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Feed Your Needs: Self-Care Tips for Caregivers

It takes love and dedication to be a caregiver. It’s one of the most demanding tasks you’ll ever face and it takes a lot out of you physically and mentally. Unanticipated problems frequently arise, and your care subject may require long hours of attention. As your loved one comes to depend on you completely, it can be easy to neglect your own needs and even to overlook the fact that you’re feeling stressed and need time to rest and heal.

It’s important to take time for self-care so that you can continue to be an effective caregiver. Otherwise, you could wind up needing care yourself. According to AARP, caregivers get sick at a higher-than-normal rate due to a gradual breakdown of stamina. You need time to nurture yourself and recover your physical, mental and emotional strength. If you will stick to a regular self-care routine, you can decrease the likelihood that you’ll get sick and be unable to provide the level of care your loved one needs.

Maintain a healthy diet

Be sure to eat a well-rounded diet that includes fruit and vegetables, whole grains, protein and dairy. Eating healthy foods gives you energy and helps you maintain a healthy weight. Don’t fall into the trap of eating food that’s quick and easy to obtain (i.e. fast food and junk food). Drink six to eight glasses of water a day and incorporate a multivitamin in your dietary routine to help maintain vigour and the energy you need each day.

Get moving

Find ways to work some exercise into your daily routine, at least 30 minutes a day of physical activity, whether it be aerobic exercises, taking a walk around the neighbourhood, or doing some stretching work. Look for small ways to get physical activity, such as taking stairs instead of an elevator or working a little dancing into your daily cleaning. The idea is to get moving, get the blood flowing, and keep your muscles lean and limber. Remember, you don’t need expensive workout equipment in order to get the exercise you need.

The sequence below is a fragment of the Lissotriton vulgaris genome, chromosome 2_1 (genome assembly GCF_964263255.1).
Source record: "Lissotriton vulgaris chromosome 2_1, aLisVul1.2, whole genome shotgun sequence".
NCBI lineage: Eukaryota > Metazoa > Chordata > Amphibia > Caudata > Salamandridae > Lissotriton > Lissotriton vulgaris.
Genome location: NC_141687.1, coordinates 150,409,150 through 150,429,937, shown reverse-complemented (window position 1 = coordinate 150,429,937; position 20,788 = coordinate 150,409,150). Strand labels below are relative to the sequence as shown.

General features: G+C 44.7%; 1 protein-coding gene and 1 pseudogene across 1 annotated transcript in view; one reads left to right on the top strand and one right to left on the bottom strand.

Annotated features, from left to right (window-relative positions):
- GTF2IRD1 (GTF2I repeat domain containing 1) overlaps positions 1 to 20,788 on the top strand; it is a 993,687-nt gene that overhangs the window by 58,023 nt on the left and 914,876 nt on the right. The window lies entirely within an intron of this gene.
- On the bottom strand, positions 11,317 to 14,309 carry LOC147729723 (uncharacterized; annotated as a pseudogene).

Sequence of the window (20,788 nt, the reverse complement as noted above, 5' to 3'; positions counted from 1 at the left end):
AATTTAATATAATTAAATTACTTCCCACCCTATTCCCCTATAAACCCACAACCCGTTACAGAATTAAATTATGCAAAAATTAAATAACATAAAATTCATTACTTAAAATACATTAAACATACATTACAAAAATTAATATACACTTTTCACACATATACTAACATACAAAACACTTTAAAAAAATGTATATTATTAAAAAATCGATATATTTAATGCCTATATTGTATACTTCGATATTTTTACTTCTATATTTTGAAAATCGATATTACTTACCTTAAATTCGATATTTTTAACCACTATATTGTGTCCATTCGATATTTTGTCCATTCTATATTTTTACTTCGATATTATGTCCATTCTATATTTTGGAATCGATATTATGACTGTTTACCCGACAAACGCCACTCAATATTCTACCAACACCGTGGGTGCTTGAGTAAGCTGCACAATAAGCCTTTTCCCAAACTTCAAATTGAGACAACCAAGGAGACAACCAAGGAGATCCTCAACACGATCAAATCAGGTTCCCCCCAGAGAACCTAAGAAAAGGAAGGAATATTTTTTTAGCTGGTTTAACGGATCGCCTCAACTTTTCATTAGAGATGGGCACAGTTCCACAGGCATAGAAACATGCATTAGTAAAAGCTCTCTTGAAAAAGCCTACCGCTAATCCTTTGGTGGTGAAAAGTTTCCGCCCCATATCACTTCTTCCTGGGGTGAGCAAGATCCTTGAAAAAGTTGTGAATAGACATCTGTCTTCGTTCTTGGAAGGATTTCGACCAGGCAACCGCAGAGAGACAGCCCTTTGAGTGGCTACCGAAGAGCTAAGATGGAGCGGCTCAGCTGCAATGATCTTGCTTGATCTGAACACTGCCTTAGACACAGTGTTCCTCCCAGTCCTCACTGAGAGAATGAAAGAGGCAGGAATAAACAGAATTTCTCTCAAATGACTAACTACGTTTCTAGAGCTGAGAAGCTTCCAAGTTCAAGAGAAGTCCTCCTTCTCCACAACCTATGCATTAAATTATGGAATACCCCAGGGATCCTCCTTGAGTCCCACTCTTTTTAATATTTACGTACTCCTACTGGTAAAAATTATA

Don’t rob yourself of sleep

If you’re a caregiver, the last thing you need is to be sick around your loved one. One way to ensure you’ll get sick is to rob yourself of the sleep you need, at least seven to eight hours every night. If that’s hard to do, use opportunities throughout the day, such as when your care subject is sleeping, to catch a nap here and there. Sleep strengthens your immune system, improves your memory and alleviates physical ailments such as inflammation. Avoid putting off sleep until later, because you need sufficient, uninterrupted sleep every night, not just whenever you can fit it in.

‘You’ time

Self-care isn’t just about sleep, diet and exercise. There’s an important psychological component to self-care that’s also important. Everyone needs time for themselves to do something they enjoy, to recharge their mental batteries and process emotions. Take at least 15 minutes every day to read, meditate, pray, do yoga, or a crossword puzzle, something that’ll occupy your mind and leave you feeling refreshed.

Reach out

Caregivers tend to be highly conscientious and responsible individuals, who often don’t ask for help out of a sense of duty and commitment. Don’t be afraid to reach out to a family member, or someone who understands the situation and knows the importance of what you do every day. Sometimes, it helps just to have someone to share frustrations with. Reaching out is especially important if you or your loved one struggles with substance abuse problems. Above all, don’t self-medicate with addictive substances if you’re feeling stressed.

The work you do is important to the loved one who relies on you, to other family members, and to you. Don’t lose sight of the fact that you have to stay healthy and in a good mindset to provide the care your care subject needs. Think of self-care as something you need to do for both of you.


Harry Cline is creator of and author of the upcoming book, The A-Z Home Care Handbook: Health Management How-Tos for Senior Caregivers. As a retired nursing home administrator, father of three, and caregiver to his ninety-year-old uncle, Harry knows how challenging and rewarding caregiving can be. He also understands that caregiving is often overwhelming for those just starting out. He created his website and is writing his new book to offer new caregivers everywhere help and support.

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